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Posts Tagged ‘intuitive eating’

I got through it ok, just lasted a couple of days. Then a quilt retreat came along and I’ve been happily occupied with that.

An interesting thing happened on the way to a piece of banana bread. At the retreat, everyone was talking about how good the banana bread was, and I took a piece to try. Grabbing my coffee, I realized I wanted to spend some time MOL alone, so I went outside and sat  on the terrace.

It was almost like mediation, and the coffee and the bread just sat there. After a while, I tasted the bread and, while it was indeed tasty, I knew I wasn’t hungry and didn’t want it. Eventually I tried a bit more, but the feeling of “Yuck! I don’t want to put any more of that in my body’  became strong enough that I felt confident it was true. I eventually dropped the piece into the trash, discreetly covering it with a napkin so as not to insult the baker (it was tasty), and went on my way without a care in the world.

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I didn’t buy myself anything, didn’t take a bubble bath, didn’t do any of those things that are the first things discussed when talking about self-care. But I did let myself off the hook for my own high expectations.

More fun than I expected: sleeping late, cuddling with DH

Less necessary than I thought: lots of useless internet surfing

Easier than I thought: cooking and doing dishes (usually I get stressed out on the weekend, expecting the non-cook to clean)

More effective than I thought: choosing to not worry about stuff

Most renewing activity: refusing to think about anything that wasn’t in the moment

Intuitive eating? Intuitive LIVING is more like it.

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Did you ever deny yourself a food until you simply couldn’t stand it anymore, then eat it way past full? Yep, me too.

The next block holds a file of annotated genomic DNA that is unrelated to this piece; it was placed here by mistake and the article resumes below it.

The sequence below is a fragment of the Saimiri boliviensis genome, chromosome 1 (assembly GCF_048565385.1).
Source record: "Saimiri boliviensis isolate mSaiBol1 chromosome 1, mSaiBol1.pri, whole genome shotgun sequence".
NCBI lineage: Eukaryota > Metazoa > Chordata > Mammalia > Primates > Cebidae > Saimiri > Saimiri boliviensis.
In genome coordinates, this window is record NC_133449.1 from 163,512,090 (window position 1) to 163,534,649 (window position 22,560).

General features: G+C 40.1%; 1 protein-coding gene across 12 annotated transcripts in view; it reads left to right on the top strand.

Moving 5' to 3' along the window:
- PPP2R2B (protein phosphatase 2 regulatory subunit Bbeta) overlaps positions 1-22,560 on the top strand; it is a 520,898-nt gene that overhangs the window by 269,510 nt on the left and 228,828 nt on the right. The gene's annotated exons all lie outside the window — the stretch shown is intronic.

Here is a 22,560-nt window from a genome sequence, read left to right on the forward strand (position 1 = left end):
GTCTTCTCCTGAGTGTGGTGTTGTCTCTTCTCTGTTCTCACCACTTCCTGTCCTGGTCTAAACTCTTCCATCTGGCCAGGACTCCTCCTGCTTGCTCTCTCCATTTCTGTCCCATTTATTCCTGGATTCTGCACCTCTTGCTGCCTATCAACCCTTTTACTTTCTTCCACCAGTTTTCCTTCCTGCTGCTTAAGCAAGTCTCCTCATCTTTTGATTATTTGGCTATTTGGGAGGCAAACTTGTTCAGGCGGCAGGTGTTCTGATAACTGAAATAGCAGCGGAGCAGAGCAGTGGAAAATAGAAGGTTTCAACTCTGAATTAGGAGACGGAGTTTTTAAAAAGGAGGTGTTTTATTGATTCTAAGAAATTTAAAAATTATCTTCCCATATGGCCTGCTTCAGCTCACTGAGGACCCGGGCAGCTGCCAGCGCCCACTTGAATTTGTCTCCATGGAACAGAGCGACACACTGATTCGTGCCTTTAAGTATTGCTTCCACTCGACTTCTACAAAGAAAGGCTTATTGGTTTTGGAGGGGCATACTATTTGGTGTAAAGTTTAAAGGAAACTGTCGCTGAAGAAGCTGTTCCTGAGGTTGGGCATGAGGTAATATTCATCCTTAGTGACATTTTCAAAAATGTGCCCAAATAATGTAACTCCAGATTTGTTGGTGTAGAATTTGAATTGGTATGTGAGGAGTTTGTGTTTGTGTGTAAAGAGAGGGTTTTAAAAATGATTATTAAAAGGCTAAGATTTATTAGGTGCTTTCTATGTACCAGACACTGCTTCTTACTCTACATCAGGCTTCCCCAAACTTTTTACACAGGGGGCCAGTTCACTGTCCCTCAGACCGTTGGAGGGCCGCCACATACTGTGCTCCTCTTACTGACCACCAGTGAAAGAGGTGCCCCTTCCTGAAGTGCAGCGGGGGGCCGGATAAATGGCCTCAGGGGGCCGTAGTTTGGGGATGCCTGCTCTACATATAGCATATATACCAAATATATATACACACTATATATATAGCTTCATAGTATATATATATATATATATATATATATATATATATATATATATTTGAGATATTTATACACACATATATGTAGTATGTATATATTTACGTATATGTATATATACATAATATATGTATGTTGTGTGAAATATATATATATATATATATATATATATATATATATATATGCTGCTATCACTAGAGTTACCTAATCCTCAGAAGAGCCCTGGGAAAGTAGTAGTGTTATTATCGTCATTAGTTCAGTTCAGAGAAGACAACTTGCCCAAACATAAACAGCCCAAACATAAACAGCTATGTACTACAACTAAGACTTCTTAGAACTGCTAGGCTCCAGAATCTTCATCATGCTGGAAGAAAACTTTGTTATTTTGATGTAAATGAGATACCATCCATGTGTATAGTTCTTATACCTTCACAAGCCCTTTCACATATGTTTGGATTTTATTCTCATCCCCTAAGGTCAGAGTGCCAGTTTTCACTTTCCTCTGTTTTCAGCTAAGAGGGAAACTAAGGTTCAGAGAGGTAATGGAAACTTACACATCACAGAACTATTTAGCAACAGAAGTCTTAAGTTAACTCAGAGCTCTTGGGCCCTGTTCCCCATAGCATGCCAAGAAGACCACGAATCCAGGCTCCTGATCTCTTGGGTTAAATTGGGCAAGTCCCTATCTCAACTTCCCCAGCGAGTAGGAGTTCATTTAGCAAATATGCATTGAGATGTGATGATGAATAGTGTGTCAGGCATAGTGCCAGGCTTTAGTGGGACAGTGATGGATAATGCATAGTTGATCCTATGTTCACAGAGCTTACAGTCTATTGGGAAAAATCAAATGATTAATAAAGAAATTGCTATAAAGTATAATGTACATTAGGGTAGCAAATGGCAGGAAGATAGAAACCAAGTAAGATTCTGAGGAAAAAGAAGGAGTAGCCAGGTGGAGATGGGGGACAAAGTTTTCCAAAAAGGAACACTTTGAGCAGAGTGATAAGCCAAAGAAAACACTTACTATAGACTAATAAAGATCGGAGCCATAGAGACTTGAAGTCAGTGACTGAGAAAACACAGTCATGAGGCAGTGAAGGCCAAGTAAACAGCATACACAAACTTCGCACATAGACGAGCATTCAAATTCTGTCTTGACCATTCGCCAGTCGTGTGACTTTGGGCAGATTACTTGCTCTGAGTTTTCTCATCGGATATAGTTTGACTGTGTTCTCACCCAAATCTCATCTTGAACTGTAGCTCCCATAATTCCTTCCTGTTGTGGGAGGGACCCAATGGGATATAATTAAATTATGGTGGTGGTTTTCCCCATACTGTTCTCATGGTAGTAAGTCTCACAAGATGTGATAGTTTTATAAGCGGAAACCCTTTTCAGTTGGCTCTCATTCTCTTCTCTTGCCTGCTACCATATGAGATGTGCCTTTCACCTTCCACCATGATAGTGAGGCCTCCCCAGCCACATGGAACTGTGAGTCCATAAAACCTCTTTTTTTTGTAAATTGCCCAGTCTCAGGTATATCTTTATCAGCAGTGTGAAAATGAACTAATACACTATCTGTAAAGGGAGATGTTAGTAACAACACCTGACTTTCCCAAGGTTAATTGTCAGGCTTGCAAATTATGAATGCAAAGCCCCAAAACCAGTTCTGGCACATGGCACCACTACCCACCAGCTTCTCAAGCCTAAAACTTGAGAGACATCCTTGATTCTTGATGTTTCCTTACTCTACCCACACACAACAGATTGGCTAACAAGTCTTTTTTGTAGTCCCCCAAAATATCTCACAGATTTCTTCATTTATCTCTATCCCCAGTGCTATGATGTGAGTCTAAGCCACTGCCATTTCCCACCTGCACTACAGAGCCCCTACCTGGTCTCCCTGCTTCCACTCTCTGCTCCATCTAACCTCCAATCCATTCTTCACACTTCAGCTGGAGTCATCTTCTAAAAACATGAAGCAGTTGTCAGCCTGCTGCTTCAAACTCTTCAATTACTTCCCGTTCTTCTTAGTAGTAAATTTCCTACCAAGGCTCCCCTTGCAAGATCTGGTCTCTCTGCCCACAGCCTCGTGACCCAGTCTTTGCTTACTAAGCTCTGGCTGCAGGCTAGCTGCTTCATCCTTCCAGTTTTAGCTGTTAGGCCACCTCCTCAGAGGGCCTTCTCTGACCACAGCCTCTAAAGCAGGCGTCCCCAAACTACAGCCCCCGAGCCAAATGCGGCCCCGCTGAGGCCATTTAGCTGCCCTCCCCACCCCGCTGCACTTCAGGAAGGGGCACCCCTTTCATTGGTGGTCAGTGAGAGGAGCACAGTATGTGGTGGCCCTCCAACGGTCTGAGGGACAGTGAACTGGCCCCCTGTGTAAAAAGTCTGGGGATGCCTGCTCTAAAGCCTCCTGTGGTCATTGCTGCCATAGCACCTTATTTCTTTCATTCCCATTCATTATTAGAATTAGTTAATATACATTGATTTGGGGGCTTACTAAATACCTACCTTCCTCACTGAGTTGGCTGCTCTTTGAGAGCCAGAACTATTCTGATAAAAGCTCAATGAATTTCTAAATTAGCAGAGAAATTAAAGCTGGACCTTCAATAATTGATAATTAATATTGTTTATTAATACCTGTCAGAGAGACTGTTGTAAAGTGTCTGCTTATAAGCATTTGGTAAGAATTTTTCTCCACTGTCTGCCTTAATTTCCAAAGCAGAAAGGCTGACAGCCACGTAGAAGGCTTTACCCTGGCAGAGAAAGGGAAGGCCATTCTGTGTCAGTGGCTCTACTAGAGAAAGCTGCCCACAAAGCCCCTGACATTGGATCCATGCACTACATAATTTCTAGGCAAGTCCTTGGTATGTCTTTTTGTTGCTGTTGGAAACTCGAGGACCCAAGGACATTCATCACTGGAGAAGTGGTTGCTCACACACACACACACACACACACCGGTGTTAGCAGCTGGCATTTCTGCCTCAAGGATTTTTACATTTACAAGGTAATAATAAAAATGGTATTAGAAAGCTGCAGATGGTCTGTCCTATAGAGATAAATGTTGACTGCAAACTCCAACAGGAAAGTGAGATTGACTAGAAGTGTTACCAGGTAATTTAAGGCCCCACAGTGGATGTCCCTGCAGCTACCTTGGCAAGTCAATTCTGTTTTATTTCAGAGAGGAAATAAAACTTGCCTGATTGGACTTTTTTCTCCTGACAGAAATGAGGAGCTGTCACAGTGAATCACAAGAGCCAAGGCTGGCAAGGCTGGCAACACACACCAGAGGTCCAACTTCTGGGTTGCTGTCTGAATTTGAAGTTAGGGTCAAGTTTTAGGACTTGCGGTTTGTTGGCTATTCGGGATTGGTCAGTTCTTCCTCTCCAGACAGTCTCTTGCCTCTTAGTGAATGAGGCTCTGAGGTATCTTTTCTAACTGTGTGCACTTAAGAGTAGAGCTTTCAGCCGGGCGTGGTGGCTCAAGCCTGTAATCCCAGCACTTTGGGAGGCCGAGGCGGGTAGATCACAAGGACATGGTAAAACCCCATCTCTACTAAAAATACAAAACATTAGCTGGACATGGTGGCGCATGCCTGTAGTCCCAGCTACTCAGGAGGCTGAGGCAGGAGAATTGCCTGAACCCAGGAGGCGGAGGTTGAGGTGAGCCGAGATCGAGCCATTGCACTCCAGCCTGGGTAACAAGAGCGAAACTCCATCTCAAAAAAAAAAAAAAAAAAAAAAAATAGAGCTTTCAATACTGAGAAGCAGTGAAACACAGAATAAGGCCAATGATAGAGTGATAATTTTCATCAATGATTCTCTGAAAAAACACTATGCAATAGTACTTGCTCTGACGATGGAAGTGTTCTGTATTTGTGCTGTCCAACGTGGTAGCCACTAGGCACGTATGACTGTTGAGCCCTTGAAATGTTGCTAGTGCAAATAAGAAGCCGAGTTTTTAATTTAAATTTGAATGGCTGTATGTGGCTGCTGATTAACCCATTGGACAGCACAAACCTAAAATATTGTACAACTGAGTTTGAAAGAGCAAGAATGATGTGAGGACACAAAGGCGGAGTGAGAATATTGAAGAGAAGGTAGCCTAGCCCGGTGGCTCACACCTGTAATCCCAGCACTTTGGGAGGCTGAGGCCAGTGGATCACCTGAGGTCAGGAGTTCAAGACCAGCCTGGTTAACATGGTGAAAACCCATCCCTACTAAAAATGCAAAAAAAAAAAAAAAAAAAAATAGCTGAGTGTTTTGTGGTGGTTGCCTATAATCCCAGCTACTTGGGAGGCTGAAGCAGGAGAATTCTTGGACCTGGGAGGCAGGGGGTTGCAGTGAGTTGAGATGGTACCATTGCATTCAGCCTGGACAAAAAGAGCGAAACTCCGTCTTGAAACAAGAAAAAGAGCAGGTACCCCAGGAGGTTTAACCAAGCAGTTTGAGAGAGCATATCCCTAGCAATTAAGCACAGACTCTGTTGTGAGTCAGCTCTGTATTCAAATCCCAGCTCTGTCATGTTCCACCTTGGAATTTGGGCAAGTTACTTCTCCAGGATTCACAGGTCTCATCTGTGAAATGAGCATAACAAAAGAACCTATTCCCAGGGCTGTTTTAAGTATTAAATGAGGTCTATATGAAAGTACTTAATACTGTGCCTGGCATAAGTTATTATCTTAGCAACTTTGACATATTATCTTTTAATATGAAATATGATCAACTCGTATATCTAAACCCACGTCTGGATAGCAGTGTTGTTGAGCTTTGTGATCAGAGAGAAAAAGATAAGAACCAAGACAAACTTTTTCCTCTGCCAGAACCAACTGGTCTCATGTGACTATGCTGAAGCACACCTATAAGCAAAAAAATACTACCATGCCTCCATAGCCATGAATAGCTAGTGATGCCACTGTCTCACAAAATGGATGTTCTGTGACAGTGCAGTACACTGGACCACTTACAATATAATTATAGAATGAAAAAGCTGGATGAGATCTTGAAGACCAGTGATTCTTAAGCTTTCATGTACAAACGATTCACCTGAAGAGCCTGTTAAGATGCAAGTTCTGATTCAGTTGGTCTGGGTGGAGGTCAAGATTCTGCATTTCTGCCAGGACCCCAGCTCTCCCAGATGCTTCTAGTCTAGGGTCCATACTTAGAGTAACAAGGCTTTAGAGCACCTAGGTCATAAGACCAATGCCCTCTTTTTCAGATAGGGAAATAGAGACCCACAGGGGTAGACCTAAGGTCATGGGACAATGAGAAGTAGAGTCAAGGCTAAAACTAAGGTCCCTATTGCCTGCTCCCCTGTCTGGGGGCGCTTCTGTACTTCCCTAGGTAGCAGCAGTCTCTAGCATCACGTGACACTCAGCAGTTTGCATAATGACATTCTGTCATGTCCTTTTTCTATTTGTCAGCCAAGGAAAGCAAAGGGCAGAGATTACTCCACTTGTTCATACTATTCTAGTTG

What I’ve noticed, however, is that denied foods often disappoint, and I eat them way past full because I’m not willing to acknowledge that the denial was worth it.

You may have starved yourself in the days before Thanksgiving, so you could stuff yourself like anyone else. Pay attention while you enjoy your meal today, and ask yourself occasionally if you’re really still enjoying the bites you’re putting in your mouth. If not, then take a break. You don’t have to decide to stop eating, or declare Thanksgiving over. You can just say to yourself, “Ick. This doesn’t taste good anymore. I’m going to do something that’s more fun until I want to eat again.” Then honor that decision.

You don’t have to make up for a lifetime of deprivation with one Thanksgiving meal. You can eat anything you want, when you want, in any quantity you want. Give yourself the enjoyment you deserve, even when it’s not food. And thank yourself for it.

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Thanksgiving is in just 2 weeks, and it’s a minefield for those of us who want to be eating intuitively, especially anyone who is concentrating on portion control at the moment.

Here are some coping tips to make it easier to keep to your intuitive eating goals in the holiday season.

  1. Make it and enjoy it now. If you love pumpkin pie, but also love turkey and stuffing, make some now and eat it consciously before the big day. When Thanksgiving comes, it will be easier to say, “I just ate that recently, so I can easily take a smaller portion today. I know I’ll always give myself this when I want it.”
  2. Learn what comforts you about comfort food, and practice assigning that comfort to other things. If stuffing yourself silly makes you feel comforted, try curling up with a favorite blanket and a cup of tea or mulled wine. Give yourself the space to enjoy it for what it is.
  3. Practice savoring the taste. When you deeply enjoy the flavor of a food, it’s easier to notice when it doesn’t taste good any more, and therefore to stop. Close your eyes, smell it, taste it, feel the texture, breathe deeply, describe the taste experience.
  4. Eliminate foods you don’t like, but think you “have to eat because it’s the holidays.” Do you hate your Aunt Erma’s lumpy potatoes? Skip them without making it a big deal. If you have to, put them on your plate and push them around until you’re finished.
  5. Bring something new that you’ve learned to love. Has intuitive eating turned you on to sweet pepper salads? Bring them. Enjoy them. Start a few new traditions.

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